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!https://weblogs.sdn.sap.com/weblogs/images/972/sidebarCustomized.jpg|height=466|alt=Alloy sidebar in action|align=left|width=262|src=https://weblogs.sdn.sap.com/weblogs/images/972/sidebarCustomized.jpg|border=0!Most probably you already know that the context related Alloy sidebar holds further information for you depending on the document you’ve currently opened. But the data there seems to be static and not customizable. This is wrong.

In fact Alloy offers a lot of entry points (yet, again) for you to customize the sidebar pending on your projects needs. Often the sidebar can be perfectly used to display further (or additional) information to the end user. And the best, this information can be context related to the current document.

 

Take a look at the example screenshot given on the left. The Alloy sidebar contains the common My Approvals section and below some customized Budget section. The data shown there comes from the SAP Backend via the common Alloy mechanisms and get visualized at the Alloy sidebar.

 

Let’s work this out.

 

 

 

 

!https://weblogs.sdn.sap.com/weblogs/images/972/NDERPpanel.jpg|height=194|alt=NDERP Sidebar Panel|align=right|width=275|src=https://weblogs.sdn.sap.com/weblogs/images/972/NDERPpanel.jpg|border=0!In the NDERPws application you can find a section called Sidebar Panel that contains two views. Open the Panel Data view and you’ll see some predefined settings.

 

What do we have here?

 

 

 

Basically there’re three kind of items here:

    Form:</u> The Form item is used to define which HTML item should be displayed for which Alloy Notes form

    <u>HMTL:</u> The HTML item defines which Fragment items should be displayed (and in which order)

    <u>Fragment:</u> The Fragment item contains the content

       

       

      !https://weblogs.sdn.sap.com/weblogs/images/972/newPanelButton.jpg|height=27|alt=New Panel Data Button|align=left|width=122|src=https://weblogs.sdn.sap.com/weblogs/images/972/newPanelButton.jpg|border=0!Click the New Panel Data button in order to create an own Form item.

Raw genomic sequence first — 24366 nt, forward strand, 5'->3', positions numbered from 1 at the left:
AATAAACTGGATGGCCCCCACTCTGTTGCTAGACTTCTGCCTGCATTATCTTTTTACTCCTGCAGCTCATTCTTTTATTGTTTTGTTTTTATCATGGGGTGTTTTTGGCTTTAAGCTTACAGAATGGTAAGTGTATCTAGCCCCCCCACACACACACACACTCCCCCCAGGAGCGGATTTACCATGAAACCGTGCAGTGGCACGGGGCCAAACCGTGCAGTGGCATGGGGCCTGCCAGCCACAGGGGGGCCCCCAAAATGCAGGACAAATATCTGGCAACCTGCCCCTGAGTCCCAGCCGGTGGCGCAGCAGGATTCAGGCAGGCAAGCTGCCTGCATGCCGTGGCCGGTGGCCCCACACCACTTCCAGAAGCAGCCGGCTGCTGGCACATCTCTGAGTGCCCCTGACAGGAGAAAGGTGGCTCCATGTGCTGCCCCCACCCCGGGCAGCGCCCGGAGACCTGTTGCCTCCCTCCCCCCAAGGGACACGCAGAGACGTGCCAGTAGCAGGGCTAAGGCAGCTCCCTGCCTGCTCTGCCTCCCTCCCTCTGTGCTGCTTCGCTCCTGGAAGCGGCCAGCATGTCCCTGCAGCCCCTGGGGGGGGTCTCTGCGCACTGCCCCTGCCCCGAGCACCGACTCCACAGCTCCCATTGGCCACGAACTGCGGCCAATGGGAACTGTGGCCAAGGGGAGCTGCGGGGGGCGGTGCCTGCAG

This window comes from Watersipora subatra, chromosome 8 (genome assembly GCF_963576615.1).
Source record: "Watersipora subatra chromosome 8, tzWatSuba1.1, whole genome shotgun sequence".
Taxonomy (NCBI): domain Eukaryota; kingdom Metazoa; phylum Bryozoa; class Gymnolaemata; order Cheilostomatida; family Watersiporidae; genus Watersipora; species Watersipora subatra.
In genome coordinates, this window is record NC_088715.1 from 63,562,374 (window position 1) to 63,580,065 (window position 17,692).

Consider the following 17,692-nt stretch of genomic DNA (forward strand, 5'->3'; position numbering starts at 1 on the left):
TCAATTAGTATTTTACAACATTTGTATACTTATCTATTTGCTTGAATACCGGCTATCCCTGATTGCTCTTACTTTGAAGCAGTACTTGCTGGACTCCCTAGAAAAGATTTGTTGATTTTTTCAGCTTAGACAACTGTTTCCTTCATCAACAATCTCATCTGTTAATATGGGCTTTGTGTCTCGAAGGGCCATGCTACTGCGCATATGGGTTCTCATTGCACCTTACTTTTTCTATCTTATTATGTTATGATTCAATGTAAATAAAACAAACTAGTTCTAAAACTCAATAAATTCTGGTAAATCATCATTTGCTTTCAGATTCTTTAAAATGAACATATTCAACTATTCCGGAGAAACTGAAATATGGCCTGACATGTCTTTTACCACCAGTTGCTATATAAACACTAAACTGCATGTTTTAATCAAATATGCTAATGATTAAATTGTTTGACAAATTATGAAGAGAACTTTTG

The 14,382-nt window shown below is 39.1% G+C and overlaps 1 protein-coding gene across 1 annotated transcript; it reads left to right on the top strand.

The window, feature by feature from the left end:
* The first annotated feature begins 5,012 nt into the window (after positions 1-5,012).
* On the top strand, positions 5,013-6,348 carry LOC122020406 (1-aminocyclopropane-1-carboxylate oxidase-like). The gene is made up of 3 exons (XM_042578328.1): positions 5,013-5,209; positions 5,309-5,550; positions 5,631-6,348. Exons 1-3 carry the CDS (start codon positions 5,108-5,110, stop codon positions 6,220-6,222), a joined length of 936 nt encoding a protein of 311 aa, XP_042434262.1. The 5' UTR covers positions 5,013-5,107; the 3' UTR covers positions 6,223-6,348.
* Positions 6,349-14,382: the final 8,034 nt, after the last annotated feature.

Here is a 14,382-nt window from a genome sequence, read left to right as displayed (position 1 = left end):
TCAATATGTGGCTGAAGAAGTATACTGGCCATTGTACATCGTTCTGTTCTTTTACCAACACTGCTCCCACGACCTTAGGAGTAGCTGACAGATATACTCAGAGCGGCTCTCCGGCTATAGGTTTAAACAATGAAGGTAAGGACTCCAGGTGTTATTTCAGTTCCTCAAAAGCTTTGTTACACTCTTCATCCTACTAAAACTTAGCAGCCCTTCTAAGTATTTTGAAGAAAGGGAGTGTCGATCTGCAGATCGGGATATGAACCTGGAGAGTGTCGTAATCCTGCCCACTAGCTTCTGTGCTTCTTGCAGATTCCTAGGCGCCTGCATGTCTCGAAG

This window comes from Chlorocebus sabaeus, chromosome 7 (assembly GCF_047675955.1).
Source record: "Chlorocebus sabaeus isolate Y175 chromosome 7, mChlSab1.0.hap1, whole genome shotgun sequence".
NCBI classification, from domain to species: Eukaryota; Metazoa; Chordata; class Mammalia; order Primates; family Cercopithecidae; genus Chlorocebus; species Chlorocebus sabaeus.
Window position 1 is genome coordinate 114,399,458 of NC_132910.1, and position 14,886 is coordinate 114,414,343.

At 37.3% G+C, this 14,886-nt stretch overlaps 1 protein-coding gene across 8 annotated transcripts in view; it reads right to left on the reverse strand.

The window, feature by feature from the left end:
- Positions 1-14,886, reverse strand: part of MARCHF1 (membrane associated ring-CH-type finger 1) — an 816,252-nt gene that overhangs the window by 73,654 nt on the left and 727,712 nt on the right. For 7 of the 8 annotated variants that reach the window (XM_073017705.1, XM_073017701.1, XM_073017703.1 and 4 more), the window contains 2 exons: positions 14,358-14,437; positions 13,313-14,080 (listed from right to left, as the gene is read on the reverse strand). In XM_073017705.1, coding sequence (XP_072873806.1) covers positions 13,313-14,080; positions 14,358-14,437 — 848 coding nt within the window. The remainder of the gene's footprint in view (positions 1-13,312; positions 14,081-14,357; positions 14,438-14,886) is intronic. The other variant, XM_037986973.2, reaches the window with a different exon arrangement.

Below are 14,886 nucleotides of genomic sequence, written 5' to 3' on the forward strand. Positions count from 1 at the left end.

!https://weblogs.sdn.sap.com/weblogs/images/972/formDetails.jpg|height=268|alt=Sidebar Form|align=left|width=377|src=https://weblogs.sdn.sap.com/weblogs/images/972/formDetails.jpg|border=0!

      Select Form from the Type field.
      In Type ID you’re required to name the Notes form name (or Alias name), for which this Form item should be called.

      In the example we’ve entered PurchApproval which is the alias name for one of our custom generic decision workflow forms. Every time a PurchApproval Notes form is opened, this Form item is called to fill the Alloy sidebar.

      Property Value should be filled with the name of the HTML item we’re going to display. So the name here must match to an existing HTML item (we’ll create the HTML item later).

      Property Roles allow you to specify Content groups which are allowed to see this Form item. So with that e.g. a manager gets the information in the sidebar, while the employee does not.
      The Language field specifies the content language of this Form item.

       

       

      Press Save & Close Button at the top and create another item by pressing New Panel Data again.

       

       

       

      !https://weblogs.sdn.sap.com/weblogs/images/972/htmlDetails.jpg|height=277|alt=Sidebar HTML|width=668|src=https://weblogs.sdn.sap.com/weblogs/images/972/htmlDetails.jpg|border=0!

       

      Now we’re going to specify the HTML item, to which we already referred to earlier.